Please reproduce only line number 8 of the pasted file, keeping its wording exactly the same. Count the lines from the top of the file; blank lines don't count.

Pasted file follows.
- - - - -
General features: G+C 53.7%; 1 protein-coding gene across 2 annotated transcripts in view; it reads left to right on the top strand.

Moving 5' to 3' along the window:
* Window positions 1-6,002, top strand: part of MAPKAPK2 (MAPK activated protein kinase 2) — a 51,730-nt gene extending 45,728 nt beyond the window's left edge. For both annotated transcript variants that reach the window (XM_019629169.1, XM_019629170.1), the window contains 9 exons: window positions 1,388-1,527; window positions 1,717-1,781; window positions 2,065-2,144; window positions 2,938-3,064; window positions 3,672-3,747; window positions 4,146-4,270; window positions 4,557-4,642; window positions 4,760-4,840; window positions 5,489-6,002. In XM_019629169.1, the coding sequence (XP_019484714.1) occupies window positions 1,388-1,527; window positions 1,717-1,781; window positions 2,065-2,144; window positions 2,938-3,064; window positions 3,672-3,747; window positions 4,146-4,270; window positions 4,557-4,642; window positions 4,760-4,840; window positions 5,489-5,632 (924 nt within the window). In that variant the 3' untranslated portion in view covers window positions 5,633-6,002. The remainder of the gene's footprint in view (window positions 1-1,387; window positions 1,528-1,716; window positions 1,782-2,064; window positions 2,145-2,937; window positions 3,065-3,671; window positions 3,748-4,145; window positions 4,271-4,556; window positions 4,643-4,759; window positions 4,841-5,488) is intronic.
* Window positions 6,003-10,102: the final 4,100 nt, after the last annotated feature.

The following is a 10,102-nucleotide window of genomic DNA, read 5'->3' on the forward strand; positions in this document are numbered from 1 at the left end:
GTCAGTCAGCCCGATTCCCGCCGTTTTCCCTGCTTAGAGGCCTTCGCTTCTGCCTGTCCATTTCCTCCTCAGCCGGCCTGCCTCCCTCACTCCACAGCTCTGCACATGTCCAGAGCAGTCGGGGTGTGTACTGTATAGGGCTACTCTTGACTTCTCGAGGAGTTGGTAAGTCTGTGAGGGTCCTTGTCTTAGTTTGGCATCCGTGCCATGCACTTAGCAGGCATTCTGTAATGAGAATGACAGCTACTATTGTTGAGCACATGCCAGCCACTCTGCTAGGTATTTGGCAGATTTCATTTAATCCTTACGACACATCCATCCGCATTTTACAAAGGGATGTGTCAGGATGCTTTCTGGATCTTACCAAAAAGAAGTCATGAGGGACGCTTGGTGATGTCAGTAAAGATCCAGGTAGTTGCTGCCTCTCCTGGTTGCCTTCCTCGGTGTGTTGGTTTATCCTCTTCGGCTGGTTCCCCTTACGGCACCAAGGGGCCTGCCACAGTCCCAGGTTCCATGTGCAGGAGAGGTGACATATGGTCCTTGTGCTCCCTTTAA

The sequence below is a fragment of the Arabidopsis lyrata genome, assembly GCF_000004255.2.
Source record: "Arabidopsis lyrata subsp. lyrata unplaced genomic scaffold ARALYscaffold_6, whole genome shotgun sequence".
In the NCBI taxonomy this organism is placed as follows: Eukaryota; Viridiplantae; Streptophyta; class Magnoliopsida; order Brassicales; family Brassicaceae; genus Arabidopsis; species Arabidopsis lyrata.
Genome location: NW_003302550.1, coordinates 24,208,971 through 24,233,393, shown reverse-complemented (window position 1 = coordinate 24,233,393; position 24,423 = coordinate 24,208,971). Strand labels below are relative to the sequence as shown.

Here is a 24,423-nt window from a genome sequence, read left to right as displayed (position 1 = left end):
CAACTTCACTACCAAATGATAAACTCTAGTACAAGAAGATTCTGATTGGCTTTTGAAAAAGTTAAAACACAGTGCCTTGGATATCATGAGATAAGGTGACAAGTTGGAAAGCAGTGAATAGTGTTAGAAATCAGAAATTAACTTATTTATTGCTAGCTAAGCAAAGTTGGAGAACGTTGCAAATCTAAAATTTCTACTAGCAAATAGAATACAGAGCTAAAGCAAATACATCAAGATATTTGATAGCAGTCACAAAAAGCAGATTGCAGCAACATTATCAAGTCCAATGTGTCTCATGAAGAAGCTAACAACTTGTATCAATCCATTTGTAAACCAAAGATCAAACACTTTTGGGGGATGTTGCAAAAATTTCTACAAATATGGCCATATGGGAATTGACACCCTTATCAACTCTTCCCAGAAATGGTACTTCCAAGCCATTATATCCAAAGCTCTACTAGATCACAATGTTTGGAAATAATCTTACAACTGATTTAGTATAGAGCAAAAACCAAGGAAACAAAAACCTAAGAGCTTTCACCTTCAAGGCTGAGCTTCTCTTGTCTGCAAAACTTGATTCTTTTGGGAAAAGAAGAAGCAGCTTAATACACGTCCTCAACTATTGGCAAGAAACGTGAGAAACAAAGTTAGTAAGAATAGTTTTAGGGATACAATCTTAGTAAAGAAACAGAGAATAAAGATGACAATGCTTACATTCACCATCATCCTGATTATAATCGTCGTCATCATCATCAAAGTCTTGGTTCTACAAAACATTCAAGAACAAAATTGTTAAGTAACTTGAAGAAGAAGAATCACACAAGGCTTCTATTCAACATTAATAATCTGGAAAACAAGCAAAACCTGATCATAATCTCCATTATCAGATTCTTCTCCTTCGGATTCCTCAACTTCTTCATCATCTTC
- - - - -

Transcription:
Source record: "Arabidopsis lyrata subsp. lyrata unplaced genomic scaffold ARALYscaffold_6, whole genome shotgun sequence".